It’s all a matter of perspective. Now…what is “it”?
My mother and I were talking. She said her mother didn’t like her friend Sandy. She didn’t approve of the girl’s family. In essence, Sandy was guilty by association, not merit.
“You didn’t like some of my friends, either,” I said.
“And I think that was wrong,” she admitted.
“When the girls hung out at ____’s house, I worried that they were there. I wasn’t sure it was a good place for them, a good influence.”
“Your children respect you,” Mom said. “I don’t think you have to worry. They’re never going to let you down.”
At this golden stage of my life, I can see that perspectives change as we grow older, more knowledgeable, and wiser. I think I’m beyond the “ideals” phase of my younger years, the time that I was so certain that I could mold my world into what I wanted it to be. Along the way I learned that too often, in this chess game called life, we have to deal with the consequences of actions of other people even though we are innocent bystanders who had been minding our own business.
These days I advise my children (now all adults) that they need to relax, pick their battles carefully, and let go of the things they can’t change because holding onto those things is hurting only them.
Oh, I’m not so mellow that I never get bent out of shape. Ask the guy at the cell phone store who jerked my 19-year-old around for a week. I threatened to talk to the state attorney general’s office and the Better Business Bureau.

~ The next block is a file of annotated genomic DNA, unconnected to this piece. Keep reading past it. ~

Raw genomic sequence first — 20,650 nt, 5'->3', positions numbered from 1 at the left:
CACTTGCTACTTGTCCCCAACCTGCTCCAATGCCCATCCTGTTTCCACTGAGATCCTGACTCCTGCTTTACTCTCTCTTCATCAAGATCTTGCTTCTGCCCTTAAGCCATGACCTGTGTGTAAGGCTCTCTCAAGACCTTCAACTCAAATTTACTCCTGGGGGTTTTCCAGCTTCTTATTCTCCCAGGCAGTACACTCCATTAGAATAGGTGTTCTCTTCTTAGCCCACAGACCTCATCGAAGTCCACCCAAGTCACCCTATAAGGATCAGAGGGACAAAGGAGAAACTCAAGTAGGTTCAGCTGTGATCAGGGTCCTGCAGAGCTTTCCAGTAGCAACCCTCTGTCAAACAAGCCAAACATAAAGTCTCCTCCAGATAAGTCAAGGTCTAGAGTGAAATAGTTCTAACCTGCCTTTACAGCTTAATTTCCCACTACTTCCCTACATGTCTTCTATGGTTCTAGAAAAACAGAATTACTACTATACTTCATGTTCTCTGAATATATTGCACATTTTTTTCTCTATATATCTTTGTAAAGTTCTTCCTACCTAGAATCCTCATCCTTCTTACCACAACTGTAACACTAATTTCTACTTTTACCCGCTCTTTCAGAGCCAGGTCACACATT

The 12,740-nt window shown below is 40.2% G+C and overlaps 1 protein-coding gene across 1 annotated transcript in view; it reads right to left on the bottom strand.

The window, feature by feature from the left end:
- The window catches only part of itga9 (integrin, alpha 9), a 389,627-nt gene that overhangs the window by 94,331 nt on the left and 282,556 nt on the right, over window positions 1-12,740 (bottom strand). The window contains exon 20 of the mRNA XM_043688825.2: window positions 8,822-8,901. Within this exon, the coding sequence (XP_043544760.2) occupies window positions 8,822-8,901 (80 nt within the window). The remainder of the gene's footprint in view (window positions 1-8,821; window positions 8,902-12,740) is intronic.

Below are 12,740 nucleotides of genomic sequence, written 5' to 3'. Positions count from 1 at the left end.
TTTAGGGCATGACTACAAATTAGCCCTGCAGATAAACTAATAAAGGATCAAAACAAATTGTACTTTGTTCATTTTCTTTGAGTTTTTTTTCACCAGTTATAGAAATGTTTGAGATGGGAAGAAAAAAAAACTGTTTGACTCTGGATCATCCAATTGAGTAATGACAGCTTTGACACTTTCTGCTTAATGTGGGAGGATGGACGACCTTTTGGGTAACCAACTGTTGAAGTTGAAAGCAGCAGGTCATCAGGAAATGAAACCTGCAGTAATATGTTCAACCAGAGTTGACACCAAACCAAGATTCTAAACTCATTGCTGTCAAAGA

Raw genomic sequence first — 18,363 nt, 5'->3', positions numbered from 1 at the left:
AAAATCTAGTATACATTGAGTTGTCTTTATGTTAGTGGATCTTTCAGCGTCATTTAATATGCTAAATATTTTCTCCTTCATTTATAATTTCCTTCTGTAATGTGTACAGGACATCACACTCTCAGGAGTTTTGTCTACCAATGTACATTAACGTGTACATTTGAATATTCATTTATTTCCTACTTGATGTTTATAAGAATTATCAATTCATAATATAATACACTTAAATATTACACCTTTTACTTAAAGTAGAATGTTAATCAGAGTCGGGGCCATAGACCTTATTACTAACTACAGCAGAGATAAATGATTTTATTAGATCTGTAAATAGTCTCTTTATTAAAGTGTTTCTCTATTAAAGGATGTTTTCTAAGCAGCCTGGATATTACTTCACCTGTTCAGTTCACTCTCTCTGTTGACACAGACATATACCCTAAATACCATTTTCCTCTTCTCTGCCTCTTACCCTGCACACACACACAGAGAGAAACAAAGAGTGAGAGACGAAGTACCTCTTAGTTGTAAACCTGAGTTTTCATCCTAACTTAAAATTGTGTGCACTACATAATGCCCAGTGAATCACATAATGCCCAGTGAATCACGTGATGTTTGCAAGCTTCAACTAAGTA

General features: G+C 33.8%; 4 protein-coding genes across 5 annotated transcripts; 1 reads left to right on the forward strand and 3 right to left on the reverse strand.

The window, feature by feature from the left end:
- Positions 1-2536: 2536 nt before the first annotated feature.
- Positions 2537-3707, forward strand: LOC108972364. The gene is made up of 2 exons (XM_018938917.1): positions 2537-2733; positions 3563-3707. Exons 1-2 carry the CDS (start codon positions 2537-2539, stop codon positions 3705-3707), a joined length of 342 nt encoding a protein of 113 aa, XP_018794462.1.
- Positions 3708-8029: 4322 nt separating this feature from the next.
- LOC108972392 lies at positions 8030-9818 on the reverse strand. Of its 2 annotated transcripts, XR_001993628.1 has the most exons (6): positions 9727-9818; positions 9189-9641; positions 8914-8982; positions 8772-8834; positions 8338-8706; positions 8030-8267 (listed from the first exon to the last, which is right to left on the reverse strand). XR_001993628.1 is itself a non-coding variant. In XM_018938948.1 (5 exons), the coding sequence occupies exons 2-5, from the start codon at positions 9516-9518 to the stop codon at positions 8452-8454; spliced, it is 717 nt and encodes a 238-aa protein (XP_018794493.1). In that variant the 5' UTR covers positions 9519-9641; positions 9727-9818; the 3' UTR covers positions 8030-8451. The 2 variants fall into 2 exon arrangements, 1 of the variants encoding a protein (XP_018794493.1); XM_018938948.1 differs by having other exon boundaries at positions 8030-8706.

“You don’t have to talk to me like that,” he said.
“This has been going on for too long,” I said.
“I’d have to see the phone.” Before I could speak he said, “I’m with a customer. I’ll call you back. What’s your number?”
But I wasn’t home if he called. Four 20-mile trips at $2.13 a gallon of gas, a minimum of half a dozen calls switching my daughter from one person to another, we took the phone in yet again. I wasn’t satisfied with the resolution, but my daughter was. She got a new phone, a new two-year contract and now she has phone service so we don’t have to worry about her if the car breaks down along the road on her way to or from college classes.
And peace settled around me in time for me to be physically and mentally ready to be available for my elderly father’s cataract surgery.
“There sure is nothing good about getting old,” my mother says frequently. “They call these the golden years, but I don’t see anything golden about them.”
But my 80-year-old dad presents a picture of someone making the best of these years and fighting to stick around awhile.
It’s all a matter of perspective.